"Once I’d accepted I couldn’t do anything, the first few weeks were actually fine - I enjoyed having the chance to lounge around, which isn’t something I do often as an athlete! I had plenty of energy to keep myself entertained, through playing instruments, reading and writing. But after the first few weeks, the scale of my injury really settled in, and it became a mental struggle. I find being stuck inside in winter incredibly frustrating. It makes me realise why some people find the dark winter months so hard - I know I would if I didn’t have skiing as an escape."
“It’s a mental game, and recognizing that is integral to any successful recovery.”
"I’ve always written a lot, so I’m trying to use that to record what’s going on in my mind. As you progress and evolve, things get lost or forgotten, which is why I’m trying to write it all down at this stage. I’m taking the time to reflect on my skiing; things I’m happy with, things I want to work on in the future. I’ve also taken a much-needed social media break. Rehab is a great opportunity to take a step back for a second!"
"Mental visualisation is a really useful tool to aid physical recovery. Before doing any exercises, close your eyes and visualise the motion. It really helps! I remember how scared I was the first time I tried to walk without my knee brace and crutches. I was terrified, but then I closed my eyes for a minute, visualised myself walking and like that, I just walked - it actually worked! Try to feel what your body needs and think about exercises you could do. Learning and understanding your injury, and knowing what your body needs, takes a bit of time - be patient."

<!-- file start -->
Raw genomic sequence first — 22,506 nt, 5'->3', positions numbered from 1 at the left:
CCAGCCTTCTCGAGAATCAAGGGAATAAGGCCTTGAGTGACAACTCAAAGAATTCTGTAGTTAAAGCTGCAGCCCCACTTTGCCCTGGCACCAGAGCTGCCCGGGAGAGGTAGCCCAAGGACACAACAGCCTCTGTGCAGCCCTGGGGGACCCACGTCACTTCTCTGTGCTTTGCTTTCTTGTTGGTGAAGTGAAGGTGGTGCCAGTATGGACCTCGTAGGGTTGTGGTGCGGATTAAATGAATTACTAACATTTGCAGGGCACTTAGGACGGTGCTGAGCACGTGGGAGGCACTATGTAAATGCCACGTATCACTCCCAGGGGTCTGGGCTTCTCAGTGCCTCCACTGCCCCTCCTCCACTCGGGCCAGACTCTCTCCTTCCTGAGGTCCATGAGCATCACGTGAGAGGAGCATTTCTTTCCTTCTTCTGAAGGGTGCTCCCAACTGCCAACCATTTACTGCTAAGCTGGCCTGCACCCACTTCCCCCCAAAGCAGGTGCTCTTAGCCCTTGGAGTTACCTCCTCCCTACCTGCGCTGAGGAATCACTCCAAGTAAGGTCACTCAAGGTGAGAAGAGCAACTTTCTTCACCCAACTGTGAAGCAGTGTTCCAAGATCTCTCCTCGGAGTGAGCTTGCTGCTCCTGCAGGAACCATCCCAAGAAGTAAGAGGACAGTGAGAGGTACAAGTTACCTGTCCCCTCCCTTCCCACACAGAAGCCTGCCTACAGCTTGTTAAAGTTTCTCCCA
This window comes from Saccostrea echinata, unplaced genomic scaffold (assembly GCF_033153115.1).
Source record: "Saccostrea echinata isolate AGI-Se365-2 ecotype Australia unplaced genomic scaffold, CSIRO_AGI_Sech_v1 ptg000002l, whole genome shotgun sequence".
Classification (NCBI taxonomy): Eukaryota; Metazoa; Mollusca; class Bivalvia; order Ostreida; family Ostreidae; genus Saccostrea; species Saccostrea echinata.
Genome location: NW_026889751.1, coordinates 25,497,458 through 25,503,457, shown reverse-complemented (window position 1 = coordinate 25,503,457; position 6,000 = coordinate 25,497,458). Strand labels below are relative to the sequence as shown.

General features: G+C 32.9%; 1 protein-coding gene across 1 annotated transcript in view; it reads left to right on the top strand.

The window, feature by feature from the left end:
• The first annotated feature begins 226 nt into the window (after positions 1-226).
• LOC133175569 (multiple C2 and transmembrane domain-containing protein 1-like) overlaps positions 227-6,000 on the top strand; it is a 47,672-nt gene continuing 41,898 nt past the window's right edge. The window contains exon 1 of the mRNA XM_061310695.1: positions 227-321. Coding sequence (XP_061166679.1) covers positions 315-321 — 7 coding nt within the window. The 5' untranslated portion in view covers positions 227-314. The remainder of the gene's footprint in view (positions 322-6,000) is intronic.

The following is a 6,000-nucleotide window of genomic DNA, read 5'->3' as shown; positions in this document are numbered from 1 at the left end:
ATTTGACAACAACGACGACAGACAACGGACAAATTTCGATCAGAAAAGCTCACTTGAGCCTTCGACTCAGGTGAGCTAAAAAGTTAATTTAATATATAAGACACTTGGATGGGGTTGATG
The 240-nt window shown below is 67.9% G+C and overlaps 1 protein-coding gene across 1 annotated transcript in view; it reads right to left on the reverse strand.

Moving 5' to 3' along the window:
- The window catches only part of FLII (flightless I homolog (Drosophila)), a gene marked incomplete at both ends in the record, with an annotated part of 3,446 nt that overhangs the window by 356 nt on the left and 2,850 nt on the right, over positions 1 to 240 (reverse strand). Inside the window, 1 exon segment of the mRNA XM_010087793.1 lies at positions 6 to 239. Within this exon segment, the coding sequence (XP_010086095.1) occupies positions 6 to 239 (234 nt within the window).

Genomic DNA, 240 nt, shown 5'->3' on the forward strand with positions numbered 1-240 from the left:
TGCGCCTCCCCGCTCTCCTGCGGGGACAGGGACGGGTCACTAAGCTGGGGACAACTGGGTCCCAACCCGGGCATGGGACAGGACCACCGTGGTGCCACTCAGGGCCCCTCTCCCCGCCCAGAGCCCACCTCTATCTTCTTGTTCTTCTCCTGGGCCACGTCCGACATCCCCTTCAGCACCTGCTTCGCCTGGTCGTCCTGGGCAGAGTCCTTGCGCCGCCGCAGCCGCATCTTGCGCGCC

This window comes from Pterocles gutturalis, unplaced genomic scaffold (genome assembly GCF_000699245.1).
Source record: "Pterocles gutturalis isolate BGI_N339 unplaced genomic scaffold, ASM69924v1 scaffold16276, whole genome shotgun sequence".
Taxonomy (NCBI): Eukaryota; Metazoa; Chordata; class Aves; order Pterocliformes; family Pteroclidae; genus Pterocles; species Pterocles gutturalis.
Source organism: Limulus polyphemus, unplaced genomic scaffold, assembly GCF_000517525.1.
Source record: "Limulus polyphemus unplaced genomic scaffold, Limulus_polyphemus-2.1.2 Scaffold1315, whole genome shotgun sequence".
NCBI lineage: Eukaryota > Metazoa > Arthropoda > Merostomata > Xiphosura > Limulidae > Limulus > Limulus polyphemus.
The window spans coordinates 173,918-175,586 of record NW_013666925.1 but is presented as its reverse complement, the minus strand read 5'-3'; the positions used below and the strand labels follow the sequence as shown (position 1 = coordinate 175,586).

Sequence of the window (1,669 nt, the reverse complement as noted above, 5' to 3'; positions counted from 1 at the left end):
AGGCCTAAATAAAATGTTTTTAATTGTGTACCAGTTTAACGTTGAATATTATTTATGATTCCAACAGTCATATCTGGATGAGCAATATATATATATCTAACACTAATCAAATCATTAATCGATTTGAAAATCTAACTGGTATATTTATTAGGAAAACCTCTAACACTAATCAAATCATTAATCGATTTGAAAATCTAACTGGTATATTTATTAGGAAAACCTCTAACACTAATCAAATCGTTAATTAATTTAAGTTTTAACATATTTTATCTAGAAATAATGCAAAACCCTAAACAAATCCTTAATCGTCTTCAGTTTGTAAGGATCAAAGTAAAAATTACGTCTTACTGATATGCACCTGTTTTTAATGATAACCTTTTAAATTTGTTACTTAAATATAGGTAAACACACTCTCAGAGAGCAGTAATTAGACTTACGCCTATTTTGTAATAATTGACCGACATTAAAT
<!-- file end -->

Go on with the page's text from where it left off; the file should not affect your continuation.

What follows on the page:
"Mental visualisation is a really useful tool to aid physical recovery."
"I also try a lot of meditation and breathing exercises but it's not easy. Sometimes I can focus, sometimes I can’t. Ultimately, I find that recovery comes in phases - some weeks are really positive, and others much harder. At some point I realised that I have to stop battling, and just go with the flow - if it's a sh*t week then I just accept it!"
"I've stopped trying to tell myself everything is fine when I know it’s not, or telling myself I'm lucky because there are far worse things going on in the world at the moment. Obviously, I am lucky - other people are facing far more dire situations right now - but we each have our own struggles, and just because they’re different to or smaller than other people’s, they still deserve respect.
It’s OK to embrace these and let the tough emotions wash over you, because without bad times, there can't be good times! Cry if you want to cry. It's OK to be frustrated. Just try to surround yourself with good people, good food and all the beautiful things in life…”
"Cry if you want to cry. It's OK to be frustrated."
"Even though it's been a really difficult time - so much harder than expected - I am thankful to have been hurt at this point in my career, when I have so much support available, rather than back in the early days. Back then, I didn’t have such an established support network in place, and it would have been much tougher to make it through.
Remember to keep perspective.
"This is the first time I've been this badly injured and the first time I've missed a winter. It's freaking hard, man - so much harder than I expected! But it has put things in perspective and reminded me what really matters. In a way, I'm glad I’ve found it so hard, because if I was relieved to have a break from skiing... well, I'd have to take a long hard look at my life as a pro skier! This is a reminder that the biggest love of my life will always be skiing - and that love will last forever."